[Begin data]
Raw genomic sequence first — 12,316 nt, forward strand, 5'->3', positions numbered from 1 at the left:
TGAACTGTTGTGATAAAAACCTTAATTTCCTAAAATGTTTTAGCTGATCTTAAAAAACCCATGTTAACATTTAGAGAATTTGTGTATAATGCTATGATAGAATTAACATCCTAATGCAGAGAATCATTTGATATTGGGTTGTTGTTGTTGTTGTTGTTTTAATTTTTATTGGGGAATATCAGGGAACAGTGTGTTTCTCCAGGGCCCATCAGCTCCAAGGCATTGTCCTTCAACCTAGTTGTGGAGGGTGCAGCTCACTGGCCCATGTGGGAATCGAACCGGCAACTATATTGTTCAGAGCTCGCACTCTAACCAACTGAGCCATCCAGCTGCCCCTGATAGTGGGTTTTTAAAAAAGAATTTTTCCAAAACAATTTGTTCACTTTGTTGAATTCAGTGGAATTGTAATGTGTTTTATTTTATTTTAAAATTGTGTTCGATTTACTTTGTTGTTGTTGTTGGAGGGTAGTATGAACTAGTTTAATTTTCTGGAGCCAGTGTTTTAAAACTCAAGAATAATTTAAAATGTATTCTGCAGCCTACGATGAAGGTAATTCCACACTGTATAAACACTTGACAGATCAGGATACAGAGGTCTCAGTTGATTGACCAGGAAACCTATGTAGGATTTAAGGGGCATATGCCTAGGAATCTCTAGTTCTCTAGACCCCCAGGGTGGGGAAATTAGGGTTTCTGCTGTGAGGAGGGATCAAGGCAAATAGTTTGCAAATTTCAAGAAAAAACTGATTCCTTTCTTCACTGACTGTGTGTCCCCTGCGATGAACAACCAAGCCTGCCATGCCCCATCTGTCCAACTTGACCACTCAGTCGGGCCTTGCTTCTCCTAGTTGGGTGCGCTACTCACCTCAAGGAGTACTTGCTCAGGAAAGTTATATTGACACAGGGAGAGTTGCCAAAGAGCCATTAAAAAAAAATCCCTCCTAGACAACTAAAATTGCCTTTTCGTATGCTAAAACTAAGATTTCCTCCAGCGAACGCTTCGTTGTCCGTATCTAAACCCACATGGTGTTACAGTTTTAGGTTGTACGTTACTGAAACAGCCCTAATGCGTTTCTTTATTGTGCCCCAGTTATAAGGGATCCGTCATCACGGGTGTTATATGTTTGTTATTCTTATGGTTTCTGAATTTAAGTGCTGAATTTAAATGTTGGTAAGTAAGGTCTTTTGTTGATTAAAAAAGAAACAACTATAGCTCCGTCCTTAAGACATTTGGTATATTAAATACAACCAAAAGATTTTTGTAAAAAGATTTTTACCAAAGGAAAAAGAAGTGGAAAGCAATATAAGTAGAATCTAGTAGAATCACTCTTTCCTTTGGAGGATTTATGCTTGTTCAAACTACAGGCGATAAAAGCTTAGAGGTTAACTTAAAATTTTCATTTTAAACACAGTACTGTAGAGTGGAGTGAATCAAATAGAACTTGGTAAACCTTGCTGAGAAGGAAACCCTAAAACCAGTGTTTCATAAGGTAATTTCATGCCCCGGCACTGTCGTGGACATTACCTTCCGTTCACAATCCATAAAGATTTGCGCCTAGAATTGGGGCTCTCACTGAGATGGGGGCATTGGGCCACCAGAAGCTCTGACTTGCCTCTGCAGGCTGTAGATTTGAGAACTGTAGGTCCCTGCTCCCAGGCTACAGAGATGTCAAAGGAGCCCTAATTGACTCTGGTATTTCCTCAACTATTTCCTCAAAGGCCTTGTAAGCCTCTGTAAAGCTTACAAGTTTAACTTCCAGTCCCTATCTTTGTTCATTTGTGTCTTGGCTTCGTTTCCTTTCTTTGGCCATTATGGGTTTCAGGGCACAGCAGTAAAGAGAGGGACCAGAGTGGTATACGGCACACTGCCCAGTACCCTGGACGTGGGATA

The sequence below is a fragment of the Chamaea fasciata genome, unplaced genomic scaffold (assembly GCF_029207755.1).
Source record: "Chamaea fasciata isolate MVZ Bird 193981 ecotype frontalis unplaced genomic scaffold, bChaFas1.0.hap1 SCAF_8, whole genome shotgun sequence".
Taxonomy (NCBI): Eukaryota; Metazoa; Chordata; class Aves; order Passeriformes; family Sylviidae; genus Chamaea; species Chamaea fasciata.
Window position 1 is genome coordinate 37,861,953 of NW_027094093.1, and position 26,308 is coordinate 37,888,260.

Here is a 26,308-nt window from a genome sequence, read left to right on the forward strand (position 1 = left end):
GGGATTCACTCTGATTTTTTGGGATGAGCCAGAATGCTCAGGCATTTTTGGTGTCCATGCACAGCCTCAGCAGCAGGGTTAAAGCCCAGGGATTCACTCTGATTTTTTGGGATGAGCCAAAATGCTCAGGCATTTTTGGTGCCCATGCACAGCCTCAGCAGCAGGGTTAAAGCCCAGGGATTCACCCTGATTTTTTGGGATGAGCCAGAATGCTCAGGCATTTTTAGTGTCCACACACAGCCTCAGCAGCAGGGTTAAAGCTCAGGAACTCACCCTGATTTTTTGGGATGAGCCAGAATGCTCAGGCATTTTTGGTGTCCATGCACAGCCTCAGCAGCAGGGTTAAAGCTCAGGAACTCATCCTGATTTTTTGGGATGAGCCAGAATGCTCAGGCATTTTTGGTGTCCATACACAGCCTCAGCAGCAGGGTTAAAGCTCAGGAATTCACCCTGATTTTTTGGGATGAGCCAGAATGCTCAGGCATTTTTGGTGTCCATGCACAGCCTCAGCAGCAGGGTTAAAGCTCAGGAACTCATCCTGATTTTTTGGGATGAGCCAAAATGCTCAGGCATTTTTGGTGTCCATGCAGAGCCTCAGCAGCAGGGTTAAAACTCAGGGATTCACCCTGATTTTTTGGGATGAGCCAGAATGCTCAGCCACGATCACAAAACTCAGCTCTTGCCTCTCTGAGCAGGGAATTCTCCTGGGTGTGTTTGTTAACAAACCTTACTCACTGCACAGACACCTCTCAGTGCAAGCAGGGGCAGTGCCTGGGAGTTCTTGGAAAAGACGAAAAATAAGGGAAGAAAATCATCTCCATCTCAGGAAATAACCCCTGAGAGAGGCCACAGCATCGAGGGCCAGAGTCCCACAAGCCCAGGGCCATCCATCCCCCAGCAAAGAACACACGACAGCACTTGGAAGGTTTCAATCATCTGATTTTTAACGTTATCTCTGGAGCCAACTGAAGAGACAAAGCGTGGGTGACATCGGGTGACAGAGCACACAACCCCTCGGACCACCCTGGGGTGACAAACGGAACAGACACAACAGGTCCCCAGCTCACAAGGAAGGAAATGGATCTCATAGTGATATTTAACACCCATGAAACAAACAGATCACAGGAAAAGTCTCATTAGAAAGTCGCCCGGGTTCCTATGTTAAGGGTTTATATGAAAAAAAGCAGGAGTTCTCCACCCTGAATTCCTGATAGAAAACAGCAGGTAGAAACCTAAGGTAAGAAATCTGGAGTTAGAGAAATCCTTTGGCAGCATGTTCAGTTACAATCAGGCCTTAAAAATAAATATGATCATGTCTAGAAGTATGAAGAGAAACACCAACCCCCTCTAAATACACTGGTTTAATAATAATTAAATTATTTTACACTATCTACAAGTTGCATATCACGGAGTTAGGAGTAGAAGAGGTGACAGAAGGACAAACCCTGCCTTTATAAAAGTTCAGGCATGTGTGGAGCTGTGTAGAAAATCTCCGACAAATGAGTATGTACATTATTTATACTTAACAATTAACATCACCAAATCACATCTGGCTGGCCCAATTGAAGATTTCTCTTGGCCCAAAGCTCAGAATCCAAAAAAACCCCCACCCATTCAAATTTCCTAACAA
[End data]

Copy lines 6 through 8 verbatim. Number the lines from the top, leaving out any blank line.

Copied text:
Window position 1 is genome coordinate 37,861,953 of NW_027094093.1, and position 26,308 is coordinate 37,888,260.

Here is a 26,308-nt window from a genome sequence, read left to right on the forward strand (position 1 = left end):
GGGATTCACTCTGATTTTTTGGGATGAGCCAGAATGCTCAGGCATTTTTGGTGTCCATGCACAGCCTCAGCAGCAGGGTTAAAGCCCAGGGATTCACTCTGATTTTTTGGGATGAGCCAAAATGCTCAGGCATTTTTGGTGCCCATGCACAGCCTCAGCAGCAGGGTTAAAGCCCAGGGATTCACCCTGATTTTTTGGGATGAGCCAGAATGCTCAGGCATTTTTAGTGTCCACACACAGCCTCAGCAGCAGGGTTAAAGCTCAGGAACTCACCCTGATTTTTTGGGATGAGCCAGAATGCTCAGGCATTTTTGGTGTCCATGCACAGCCTCAGCAGCAGGGTTAAAGCTCAGGAACTCATCCTGATTTTTTGGGATGAGCCAGAATGCTCAGGCATTTTTGGTGTCCATACACAGCCTCAGCAGCAGGGTTAAAGCTCAGGAATTCACCCTGATTTTTTGGGATGAGCCAGAATGCTCAGGCATTTTTGGTGTCCATGCACAGCCTCAGCAGCAGGGTTAAAGCTCAGGAACTCATCCTGATTTTTTGGGATGAGCCAAAATGCTCAGGCATTTTTGGTGTCCATGCAGAGCCTCAGCAGCAGGGTTAAAACTCAGGGATTCACCCTGATTTTTTGGGATGAGCCAGAATGCTCAGCCACGATCACAAAACTCAGCTCTTGCCTCTCTGAGCAGGGAATTCTCCTGGGTGTGTTTGTTAACAAACCTTACTCACTGCACAGACACCTCTCAGTGCAAGCAGGGGCAGTGCCTGGGAGTTCTTGGAAAAGACGAAAAATAAGGGAAGAAAATCATCTCCATCTCAGGAAATAACCCCTGAGAGAGGCCACAGCATCGAGGGCCAGAGTCCCACAAGCCCAGGGCCATCCATCCCCCAGCAAAGAACACACGACAGCACTTGGAAGGTTTCAATCATCTGATTTTTAACGTTATCTCTGGAGCCAACTGAAGAGACAAAGCGTGGGTGACATCGGGTGACAGAGCACACAACCCCTCGGACCACCCTGGGGTGACAAACGGAACAGACACAACAGGTCCCCAGCTCACAAGGAAGGAAATGGATCTCATAGTGATATTTAACACCCATGAAACAAACAGATCACAGGAAAAGTCTCATTAGAAAGTCGCCCGGGTTCCTATGTTAAGGGTTTATATGAAAAAAAGCAGGAGTTCTCCACCCTGAATTCCTGATAGAAAACAGCAGGTAGAAACCTAAGGTAAGAAATCTGGAGTTAGAGAAATCCTTTGGCAGCATGTTCAGTTACAATCAGGCCTTAAAAATAAATATGATCATGTCTAGAAGTATGAAGAGAAACACCAACCCCCTCTAAATACACTGGTTTAATAATAATTAAATTATTTTACACTATCTACAAGTTGCATATCACGGAGTTAGGAGTAGAAGAGGTGACAGAAGGACAAACCCTGCCTTTATAAAAGTTCAGGCATGTGTGGAGCTGTGTAGAAAATCTCCGACAAATGAGTATGTACATTATTTATACTTAACAATTAACATCACCAAATCACATCTGGCTGGCCCAATTGAAGATTTCTCTTGGCCCAAAGCTCAGAATCCAAAAAAACCCCCACCCATTCAAATTTCCTAACAA